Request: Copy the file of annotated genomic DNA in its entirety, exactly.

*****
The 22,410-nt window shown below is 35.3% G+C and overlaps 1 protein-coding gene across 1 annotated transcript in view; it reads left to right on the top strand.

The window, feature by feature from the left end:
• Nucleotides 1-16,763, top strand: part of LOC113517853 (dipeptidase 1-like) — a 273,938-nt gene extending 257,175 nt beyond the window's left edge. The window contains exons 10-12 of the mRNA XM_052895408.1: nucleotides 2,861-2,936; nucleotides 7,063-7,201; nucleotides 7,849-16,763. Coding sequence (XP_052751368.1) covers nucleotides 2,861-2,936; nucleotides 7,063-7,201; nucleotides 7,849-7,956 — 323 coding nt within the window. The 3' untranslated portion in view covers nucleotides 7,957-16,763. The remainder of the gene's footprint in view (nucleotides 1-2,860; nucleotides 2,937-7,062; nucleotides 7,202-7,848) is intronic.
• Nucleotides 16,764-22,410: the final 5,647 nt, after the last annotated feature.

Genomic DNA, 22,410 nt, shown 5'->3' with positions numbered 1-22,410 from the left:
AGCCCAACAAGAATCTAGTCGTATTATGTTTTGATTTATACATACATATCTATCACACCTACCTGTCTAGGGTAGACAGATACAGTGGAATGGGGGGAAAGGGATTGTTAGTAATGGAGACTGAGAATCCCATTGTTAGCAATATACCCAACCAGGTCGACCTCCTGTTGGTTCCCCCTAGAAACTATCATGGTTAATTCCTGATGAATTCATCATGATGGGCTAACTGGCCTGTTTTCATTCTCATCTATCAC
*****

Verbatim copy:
The 22,410-nt window shown below is 35.3% G+C and overlaps 1 protein-coding gene across 1 annotated transcript in view; it reads left to right on the top strand.

The window, feature by feature from the left end:
• Nucleotides 1-16,763, top strand: part of LOC113517853 (dipeptidase 1-like) — a 273,938-nt gene extending 257,175 nt beyond the window's left edge. The window contains exons 10-12 of the mRNA XM_052895408.1: nucleotides 2,861-2,936; nucleotides 7,063-7,201; nucleotides 7,849-16,763. Coding sequence (XP_052751368.1) covers nucleotides 2,861-2,936; nucleotides 7,063-7,201; nucleotides 7,849-7,956 — 323 coding nt within the window. The 3' untranslated portion in view covers nucleotides 7,957-16,763. The remainder of the gene's footprint in view (nucleotides 1-2,860; nucleotides 2,937-7,062; nucleotides 7,202-7,848) is intronic.
• Nucleotides 16,764-22,410: the final 5,647 nt, after the last annotated feature.

Genomic DNA, 22,410 nt, shown 5'->3' with positions numbered 1-22,410 from the left:
AGCCCAACAAGAATCTAGTCGTATTATGTTTTGATTTATACATACATATCTATCACACCTACCTGTCTAGGGTAGACAGATACAGTGGAATGGGGGGAAAGGGATTGTTAGTAATGGAGACTGAGAATCCCATTGTTAGCAATATACCCAACCAGGTCGACCTCCTGTTGGTTCCCCCTAGAAACTATCATGGTTAATTCCTGATGAATTCATCATGATGGGCTAACTGGCCTGTTTTCATTCTCATCTATCAC